Stephen Roderick describes his addiction to Adderall in a 2013 New York Times article by Richard Cohen.
As a college student, searching for the magic solution to improve grades and performance, the stimulant drug seemed like the answer to a prayer. However, after taking more and more of the drug to achieve the same effects and adding in medications to help with sleep, what seemed like a dream soon became a nightmare. One can only hope Roderick sought Adderall addiction treatment to end the cycle of substance abuse in his life.
College students everywhere are having the same experience. “Addies” are readily available on campuses across the United States and students seeking to make the grade are turning to help from the pill bottle. In our society, performance is key. Further, students are inundated with stimuli and technology that wire them toward instant responses and immediate gratification.
Adderall is a combination of two primary compounds: amphetamine and dextroamphetamine. It is generally used to regulate brain chemistry for children and adults with Attention Deficit Hyperactivity Disorder.
The drug works to regulate chemicals like dopamine, norepinephrine and epinephrine by controlling the synapses which produce signals releasing chemicals in a more regulatory manner. Adderall improves focus and attention, acting as a stimulant upon the central nervous system.
In the beginning, amphetamines produce alertness, euphoria, a sense of well-being, and trigger responses that mimic sexual gratification. Thus, the drugs are highly addictive to the user trying to recreate the initial feeling that all is right with the world.
Regular users quickly build a tolerance, and with prolonged use irritability, anxiety and aggression replace the feelings of ease and comfort. Chasing the initial euphoria teeters into obsession, and well-meaning users seeking to create a better version of themselves are stuck in the mire of addiction.
Persons seeking a boost via Adderall, who are not suffering from ADHD, may have certain personality quirks leading them down the dangerous path at the start. Perfectionism, lack of confidence and self-esteem issues can be reason enough to plant the notion of a need for a performance enhancer. Then the stage is set for the vicious cycle of addiction.
Because of the manner in which amphetamines alter brain chemistry, users can experience ill effects from the beginning. Adderall side effects can include jitteriness, loss of appetite, nausea and abdominal pain. Long term users and abusers of these drugs may experience cardiac arrhythmia, violent aggression, suicidal thoughts and a complete loss of sexual desire.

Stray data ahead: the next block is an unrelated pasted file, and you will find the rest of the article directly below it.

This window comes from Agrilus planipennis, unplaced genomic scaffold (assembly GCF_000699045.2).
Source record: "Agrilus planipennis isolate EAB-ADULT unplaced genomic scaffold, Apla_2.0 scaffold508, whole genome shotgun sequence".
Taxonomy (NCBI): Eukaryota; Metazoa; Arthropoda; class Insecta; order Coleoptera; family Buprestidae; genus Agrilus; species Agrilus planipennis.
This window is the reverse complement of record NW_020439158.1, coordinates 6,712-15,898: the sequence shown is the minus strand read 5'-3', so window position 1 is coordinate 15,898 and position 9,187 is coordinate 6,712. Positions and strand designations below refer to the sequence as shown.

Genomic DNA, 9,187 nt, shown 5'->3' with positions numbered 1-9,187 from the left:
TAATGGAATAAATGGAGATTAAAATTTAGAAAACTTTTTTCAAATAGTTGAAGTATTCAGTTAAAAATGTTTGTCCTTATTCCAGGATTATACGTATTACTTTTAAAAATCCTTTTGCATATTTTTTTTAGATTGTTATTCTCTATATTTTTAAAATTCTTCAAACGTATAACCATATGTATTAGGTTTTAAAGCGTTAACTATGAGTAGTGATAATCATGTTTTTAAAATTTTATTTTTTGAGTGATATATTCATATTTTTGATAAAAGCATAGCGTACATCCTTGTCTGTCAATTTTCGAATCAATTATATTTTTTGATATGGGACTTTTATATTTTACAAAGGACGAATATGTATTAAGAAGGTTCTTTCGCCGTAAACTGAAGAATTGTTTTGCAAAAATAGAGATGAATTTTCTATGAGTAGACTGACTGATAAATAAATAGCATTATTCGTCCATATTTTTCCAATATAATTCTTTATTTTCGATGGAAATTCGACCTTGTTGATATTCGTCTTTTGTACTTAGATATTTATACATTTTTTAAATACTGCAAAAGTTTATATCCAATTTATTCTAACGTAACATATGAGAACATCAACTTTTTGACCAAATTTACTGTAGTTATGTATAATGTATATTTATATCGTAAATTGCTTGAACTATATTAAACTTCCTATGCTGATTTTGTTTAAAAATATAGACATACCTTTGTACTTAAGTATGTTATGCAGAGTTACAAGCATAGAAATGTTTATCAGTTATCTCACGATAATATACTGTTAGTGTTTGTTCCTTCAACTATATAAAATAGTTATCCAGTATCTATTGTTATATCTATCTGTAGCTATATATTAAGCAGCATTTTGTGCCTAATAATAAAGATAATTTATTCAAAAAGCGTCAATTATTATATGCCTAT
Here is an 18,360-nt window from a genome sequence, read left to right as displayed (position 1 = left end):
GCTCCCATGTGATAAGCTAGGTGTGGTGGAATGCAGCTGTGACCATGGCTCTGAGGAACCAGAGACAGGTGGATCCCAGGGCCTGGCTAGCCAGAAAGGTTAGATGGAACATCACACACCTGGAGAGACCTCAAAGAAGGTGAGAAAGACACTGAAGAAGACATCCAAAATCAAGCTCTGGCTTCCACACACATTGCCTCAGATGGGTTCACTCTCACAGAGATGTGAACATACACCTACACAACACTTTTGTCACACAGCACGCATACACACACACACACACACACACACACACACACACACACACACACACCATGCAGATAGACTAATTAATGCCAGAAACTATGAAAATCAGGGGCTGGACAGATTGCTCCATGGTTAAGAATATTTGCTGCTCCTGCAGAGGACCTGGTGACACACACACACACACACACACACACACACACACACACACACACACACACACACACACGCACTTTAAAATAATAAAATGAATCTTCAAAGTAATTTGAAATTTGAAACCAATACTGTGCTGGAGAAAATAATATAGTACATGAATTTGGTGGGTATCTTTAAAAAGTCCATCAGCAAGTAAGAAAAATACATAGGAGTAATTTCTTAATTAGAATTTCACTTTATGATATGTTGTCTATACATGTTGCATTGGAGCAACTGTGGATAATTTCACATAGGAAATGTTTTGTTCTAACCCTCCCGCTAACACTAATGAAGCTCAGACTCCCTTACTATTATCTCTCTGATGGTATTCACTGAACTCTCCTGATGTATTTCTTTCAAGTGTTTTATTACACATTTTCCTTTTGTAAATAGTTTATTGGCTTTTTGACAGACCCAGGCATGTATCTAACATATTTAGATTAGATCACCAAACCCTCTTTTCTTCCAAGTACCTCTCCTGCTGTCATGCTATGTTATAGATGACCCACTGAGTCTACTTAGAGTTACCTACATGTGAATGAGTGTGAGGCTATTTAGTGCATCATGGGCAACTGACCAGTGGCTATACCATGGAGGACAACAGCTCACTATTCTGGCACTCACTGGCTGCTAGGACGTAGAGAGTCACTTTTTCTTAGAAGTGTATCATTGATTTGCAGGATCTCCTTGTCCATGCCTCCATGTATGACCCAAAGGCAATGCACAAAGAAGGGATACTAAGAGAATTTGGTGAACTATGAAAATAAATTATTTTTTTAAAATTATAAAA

Addiction is a complicated illness and recovery must be multi-faceted. Doctors are beginning to understand the mental and emotional factors that lead to addiction, as well as the affects that long term use has on the brain.
Adderall abuse creates changes in brain function and how the pleasure center of the brain reacts to stimuli. Treatment requires acknowledgment of the physical component, the emotional responses, and the compulsion to repeat the cycles over and over again.
The Journal of American Medical Association acknowledges the quandary in the treatment of drug addiction. The medical community views addiction as a social problem or an acute illness, when really drug addiction requires long-term care and consistent monitoring over time to be truly effective. Medical, psychiatric and psychological professionals must work in concert, along with self-help support groups for those suffering from drug dependence to achieve lasting recovery.
While relapse occurs at a higher rate with amphetamine abusers, recovery is not an impossible goal. With help and support, addicts can experience relief from the turmoil of Adderall dependence. Calling 800-768-8728 can be the beginning a new life free from the cycle of chasing a solution that no longer works. Adderall addiction treatment specialists are standing by to help. Let them.
Cohen, R. (2013). The competition drug. The New York Times. March 4, 2013. Retrieved from: http://www.nytimes.com/2013/03/05/opinion/global/roger-cohen-adderall-the-academic-competition-drug.html?src=recg&_r=0
Inaba, D. & Cohen, W. (2007). Uppers Downers All Arounders. Medford, OR: CNS Productions
McLellan, A., Lewis, D., O’Brien, C. & Kleber, H. (2000). Drug Dependence, a chronic medical illness: Implications for treatment, insurance and outcomes evaluation. The Journal of American Medical Association. Vol. 284 (213). Retrieved from: http://jama.jamanetwork.com/article.aspx?articleid=193144
Moeeni, A., Razaghi, E., Ponnet, K., Torabi, F, et. al. (2016). Predictors of time to relapse in amphetamine-type substance users in the matrix treatment program in Iran: a Cox proportional hazard model application. Biomed Central Psychology. 16. 265. Retrieved from: http://www.ncbi.nlm.nih.gov/pmc/articles/PMC4960917/
Sherzada, A. (2011). An analysis of ADHD drugs: Ritalin and Adderall. Johnson County Community College Honors Journal. Vol. 3, Issue 1. Retrieved from: http://scholarspace.jccc.edu/cgi/viewcontent.cgi?article=1021&context=honors_journal